Advanced Search

Home > Journals > Minerva Psichiatrica > Past Issues > Minerva Psichiatrica 2014 June;55(2) > Minerva Psichiatrica 2014 June;55(2):91-103



A Journal on Psychiatry, Psychology and Psychopharmacology

Official Journal of the Italian Society of Social Psychiatry
Indexed/Abstracted in: EMBASE, e-psyche, PsycINFO, Scopus

Frequency: Quarterly

ISSN 0374-9320

Online ISSN 1827-1731


Minerva Psichiatrica 2014 June;55(2):91-103


Psychiatric consequences of disasters in Italy: a systematic review

Chierzi F., Toniolo I., Allegri F., Storbini V., Belvederi Murri M., Triolo F., Kokona A., Marcacci T., Braca M., Menchetti M., Berardi D., Tarricone I.

Section of Psychiatry, Department of Medical and Surgical Science, Bologna University, Bologna, Italy

Italy is at high risk of earthquakes, landslides and flood. International literature highlighted the high frequency and severity of mental health consequences following natural disasters. Our review aims to evaluate: 1) the prevalence and risk factors for psychiatric consequences after natural disasters in Italy; 2) variation over time of the prevalence of psychiatric consequences as reported by the Italian studies We conducted a systematic literature review on psychiatric squealae of natural disasters occurred in Italy. We used three electronic databases: MEDLINE, PsychINFO and PILOTS. We found 25 studies reporting disease prevalence and/or symptoms measures. PTSD is the most frequently reported disorder, with a prevalence ranging from 0.3% to 41.3%. Only one study did not find an higher prevalence of mental disorders compared to non-exposed populations. Others reported disorders were depression, somatization and anxiety. The most frequently reported predictors of mental suffering were female gender, social and economic damage and direct involvement in the disaster. This review found a severe consequences on mental health following natural disasters occurred in Italy. There is a need of specific and ad hoc intervention plans not only for the immediate aftermath, but also for the medium-long-term period after natural disasters.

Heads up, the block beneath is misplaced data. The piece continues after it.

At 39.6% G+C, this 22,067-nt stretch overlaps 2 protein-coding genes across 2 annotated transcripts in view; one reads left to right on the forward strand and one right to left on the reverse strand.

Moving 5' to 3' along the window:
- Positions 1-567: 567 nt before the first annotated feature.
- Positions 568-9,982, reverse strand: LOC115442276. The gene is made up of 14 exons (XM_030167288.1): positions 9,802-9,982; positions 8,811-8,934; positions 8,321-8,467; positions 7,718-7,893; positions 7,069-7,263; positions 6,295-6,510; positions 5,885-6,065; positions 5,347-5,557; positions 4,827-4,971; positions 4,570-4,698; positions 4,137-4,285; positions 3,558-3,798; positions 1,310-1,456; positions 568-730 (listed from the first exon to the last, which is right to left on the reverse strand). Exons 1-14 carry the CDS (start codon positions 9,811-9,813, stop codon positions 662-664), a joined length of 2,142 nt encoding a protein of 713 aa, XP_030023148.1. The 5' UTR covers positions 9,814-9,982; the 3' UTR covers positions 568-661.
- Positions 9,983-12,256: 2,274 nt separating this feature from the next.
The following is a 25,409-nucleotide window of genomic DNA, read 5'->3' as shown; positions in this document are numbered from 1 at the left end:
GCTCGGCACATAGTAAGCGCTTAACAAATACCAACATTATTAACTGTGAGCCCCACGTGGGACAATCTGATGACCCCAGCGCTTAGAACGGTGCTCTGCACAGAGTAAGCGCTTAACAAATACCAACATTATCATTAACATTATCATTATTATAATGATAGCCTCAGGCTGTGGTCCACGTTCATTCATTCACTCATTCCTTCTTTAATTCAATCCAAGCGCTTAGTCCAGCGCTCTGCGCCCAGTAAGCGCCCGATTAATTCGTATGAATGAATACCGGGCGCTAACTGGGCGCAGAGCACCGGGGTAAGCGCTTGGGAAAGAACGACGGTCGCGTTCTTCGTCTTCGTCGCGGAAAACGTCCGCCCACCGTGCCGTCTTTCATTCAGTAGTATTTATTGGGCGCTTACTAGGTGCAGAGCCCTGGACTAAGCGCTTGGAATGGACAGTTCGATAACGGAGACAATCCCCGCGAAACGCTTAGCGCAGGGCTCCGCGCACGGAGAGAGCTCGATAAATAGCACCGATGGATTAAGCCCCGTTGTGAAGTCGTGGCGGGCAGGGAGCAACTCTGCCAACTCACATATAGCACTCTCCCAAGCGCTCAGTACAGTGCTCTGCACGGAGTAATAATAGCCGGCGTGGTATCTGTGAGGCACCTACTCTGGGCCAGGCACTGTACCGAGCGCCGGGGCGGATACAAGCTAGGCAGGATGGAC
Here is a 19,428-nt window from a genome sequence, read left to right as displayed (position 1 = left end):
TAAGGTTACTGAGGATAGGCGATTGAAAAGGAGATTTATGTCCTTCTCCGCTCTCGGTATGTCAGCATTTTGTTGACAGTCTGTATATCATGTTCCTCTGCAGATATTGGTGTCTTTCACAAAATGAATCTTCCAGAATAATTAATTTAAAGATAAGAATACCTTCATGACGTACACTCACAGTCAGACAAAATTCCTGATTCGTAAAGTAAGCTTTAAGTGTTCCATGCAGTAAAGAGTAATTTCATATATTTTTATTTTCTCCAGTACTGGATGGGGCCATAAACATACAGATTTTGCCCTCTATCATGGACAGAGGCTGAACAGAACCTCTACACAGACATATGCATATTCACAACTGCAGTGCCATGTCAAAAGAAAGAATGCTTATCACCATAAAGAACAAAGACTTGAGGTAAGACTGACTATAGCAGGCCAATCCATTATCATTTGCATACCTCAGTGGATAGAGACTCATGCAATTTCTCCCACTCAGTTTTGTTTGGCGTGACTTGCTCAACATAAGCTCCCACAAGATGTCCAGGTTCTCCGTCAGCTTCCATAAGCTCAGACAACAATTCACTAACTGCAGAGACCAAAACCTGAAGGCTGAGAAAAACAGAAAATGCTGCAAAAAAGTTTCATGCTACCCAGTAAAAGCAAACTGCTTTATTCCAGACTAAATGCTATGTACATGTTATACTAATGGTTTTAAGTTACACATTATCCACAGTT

language: English


top of page